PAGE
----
Ballots or briefs?
That’s the ultimatum issued by former Coquitlam councillor Neal Nicholson.
Disappointed in the city’s efforts to forgo a byelection that would fill the vacant seat on council, Nicholson recently served Coquitlam and its mayor and council with a notice of pending litigation.
Generally, a municipality is obliged to hold a byelection as soon as is reasonably possible following a vacancy. However, after former councillor Bonita Zarrillo was elected Port Moody-Coquitlam MP in 2021, Coquitlam council lobbied the province to cancel the byelection.
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Several councillors noted the approximately $200,000 cost of the byelection, typically low levels of turnout, as well as voter fatigue caused by holding two elections in the same calendar year.
“Really, none of those things matter,” Nicholson responded. “It’s black-letter law.”
Having previously been elected in a 2010 byelection, Nicholson said he was looking forward to a seeing both Zarrillo’s seat as well as the void she left being filled.
“Bonita spoke for minorities, she spoke for the disadvantaged,” Nicholson said.
At 80 years old, Nicholson added that he would not run for office in the byelection.
Willing to go to court, but . . .
Lawyers retained by Nicholson and fellow petitioner Wayne Taylor informed the city that legal proceedings are imminent unless the city appoints a chief election officer to conduct a byelection. However, Nicholson said he hopes it doesn’t come to that.
“I have no desire to go to court and rake muck,” he said. “I would like them to go, ‘Holy cow, these guys are serious.’”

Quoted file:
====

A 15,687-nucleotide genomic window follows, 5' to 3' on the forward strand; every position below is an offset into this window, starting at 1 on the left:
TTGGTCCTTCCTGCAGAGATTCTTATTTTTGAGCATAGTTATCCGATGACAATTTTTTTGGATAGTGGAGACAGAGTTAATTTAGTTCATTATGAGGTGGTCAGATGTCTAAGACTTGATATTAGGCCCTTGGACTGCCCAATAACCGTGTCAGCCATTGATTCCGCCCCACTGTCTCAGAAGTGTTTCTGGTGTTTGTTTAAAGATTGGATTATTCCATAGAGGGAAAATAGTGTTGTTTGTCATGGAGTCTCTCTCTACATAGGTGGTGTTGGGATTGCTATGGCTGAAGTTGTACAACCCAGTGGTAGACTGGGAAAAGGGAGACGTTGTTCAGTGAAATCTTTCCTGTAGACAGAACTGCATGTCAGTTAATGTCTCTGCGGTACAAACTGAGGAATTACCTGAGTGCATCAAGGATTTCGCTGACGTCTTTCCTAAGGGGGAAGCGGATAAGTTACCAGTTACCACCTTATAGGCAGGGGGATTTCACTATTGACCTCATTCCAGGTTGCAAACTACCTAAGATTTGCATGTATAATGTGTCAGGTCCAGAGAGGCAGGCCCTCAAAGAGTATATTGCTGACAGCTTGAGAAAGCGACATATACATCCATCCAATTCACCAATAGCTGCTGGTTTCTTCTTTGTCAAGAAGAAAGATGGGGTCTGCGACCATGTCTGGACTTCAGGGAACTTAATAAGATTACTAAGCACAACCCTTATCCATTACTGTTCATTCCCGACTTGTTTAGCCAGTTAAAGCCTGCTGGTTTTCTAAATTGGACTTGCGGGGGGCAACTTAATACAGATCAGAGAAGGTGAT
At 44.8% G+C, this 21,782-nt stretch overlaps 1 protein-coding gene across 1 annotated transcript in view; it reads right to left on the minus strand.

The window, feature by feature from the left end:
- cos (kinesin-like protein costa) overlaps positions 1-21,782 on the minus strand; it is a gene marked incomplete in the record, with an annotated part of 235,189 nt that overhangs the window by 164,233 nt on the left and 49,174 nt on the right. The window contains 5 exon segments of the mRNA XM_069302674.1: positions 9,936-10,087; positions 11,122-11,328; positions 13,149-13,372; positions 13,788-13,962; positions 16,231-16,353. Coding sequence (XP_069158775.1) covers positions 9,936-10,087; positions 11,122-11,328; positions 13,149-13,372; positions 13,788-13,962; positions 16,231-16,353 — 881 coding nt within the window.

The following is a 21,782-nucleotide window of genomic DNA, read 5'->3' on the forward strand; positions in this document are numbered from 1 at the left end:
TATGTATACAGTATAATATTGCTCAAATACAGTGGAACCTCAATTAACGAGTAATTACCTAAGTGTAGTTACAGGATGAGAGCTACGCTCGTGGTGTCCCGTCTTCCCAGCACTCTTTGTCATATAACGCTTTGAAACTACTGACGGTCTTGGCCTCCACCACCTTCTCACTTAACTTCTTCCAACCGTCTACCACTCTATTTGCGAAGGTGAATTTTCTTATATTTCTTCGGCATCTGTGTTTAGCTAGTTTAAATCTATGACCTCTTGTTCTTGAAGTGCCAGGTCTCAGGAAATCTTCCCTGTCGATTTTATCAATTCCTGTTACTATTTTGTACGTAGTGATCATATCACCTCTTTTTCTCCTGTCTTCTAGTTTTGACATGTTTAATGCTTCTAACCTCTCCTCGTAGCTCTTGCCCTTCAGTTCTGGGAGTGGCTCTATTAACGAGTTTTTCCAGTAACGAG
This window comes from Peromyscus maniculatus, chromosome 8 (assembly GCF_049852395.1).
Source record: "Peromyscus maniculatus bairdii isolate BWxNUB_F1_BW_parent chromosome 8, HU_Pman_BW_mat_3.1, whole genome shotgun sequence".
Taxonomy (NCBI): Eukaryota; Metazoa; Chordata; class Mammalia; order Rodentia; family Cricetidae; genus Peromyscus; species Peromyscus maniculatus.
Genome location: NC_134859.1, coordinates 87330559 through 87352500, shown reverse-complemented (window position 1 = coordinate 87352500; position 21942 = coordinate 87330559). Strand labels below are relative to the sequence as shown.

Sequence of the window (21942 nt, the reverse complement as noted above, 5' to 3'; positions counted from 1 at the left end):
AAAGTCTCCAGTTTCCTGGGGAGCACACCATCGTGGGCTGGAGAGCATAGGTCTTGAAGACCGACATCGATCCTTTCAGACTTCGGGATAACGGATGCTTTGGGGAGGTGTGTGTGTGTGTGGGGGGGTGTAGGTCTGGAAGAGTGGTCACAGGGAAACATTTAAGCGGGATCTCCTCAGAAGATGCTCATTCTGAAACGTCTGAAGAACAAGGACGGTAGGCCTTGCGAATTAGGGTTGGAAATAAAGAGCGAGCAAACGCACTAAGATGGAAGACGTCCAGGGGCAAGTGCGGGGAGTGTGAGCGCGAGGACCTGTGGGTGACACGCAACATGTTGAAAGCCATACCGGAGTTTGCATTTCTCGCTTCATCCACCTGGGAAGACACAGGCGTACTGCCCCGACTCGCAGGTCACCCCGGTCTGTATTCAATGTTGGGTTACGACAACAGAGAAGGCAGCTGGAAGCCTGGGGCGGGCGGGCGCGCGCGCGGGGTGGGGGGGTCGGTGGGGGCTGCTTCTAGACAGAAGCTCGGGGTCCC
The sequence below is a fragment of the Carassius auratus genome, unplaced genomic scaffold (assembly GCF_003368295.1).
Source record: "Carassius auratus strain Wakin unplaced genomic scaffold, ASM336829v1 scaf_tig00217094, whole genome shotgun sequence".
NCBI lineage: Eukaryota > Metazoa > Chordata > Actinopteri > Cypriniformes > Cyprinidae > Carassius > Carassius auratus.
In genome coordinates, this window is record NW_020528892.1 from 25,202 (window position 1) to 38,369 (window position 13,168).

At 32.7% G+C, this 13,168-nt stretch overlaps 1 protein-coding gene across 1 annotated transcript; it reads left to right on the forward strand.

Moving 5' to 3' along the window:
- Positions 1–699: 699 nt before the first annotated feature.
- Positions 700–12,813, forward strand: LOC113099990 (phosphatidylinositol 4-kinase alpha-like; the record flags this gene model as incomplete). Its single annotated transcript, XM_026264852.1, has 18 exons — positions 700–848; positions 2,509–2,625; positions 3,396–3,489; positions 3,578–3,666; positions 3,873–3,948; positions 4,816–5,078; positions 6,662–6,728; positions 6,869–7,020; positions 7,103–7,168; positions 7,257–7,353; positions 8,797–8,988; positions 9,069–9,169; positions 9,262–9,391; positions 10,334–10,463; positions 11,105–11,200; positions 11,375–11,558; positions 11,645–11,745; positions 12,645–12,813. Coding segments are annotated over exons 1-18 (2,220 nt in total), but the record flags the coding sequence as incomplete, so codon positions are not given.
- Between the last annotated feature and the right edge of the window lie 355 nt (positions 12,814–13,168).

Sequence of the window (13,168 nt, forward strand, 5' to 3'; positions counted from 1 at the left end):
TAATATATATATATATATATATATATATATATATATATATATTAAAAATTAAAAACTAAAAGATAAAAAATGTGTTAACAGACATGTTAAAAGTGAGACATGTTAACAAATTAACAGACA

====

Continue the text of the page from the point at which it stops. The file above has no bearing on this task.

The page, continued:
The city had discussions with the province about the byelection but said there were no updates when asked earlier this month.
Coquitlam received the letter earlier this week.
“We will be reviewing it closely and responding in due course,” stated the city’s general manager of legislative services Stephanie James in an email.
Two elections in 2022?
Discussing the issue in 2021, Mayor Richard Stewart noted that both winter weather and the pandemic would make campaigning a challenge. He also suggested that running in a byelection before running again in the October 15 municipal election would be a trial for any candidate: “unless . . . they’ve got a circle of friends that are extensive and wealthy.”
The byelection requirement typically mandates municipalities to hold a byelection as soon as is reasonably possible following a vacancy. Local governments have the option of not holding a byelection if the vacancy occurs after Jan. 1 in an election year.
Related: Editorial: We’re Forced – Forced, We Say – To Ask For Another Election (Sorry)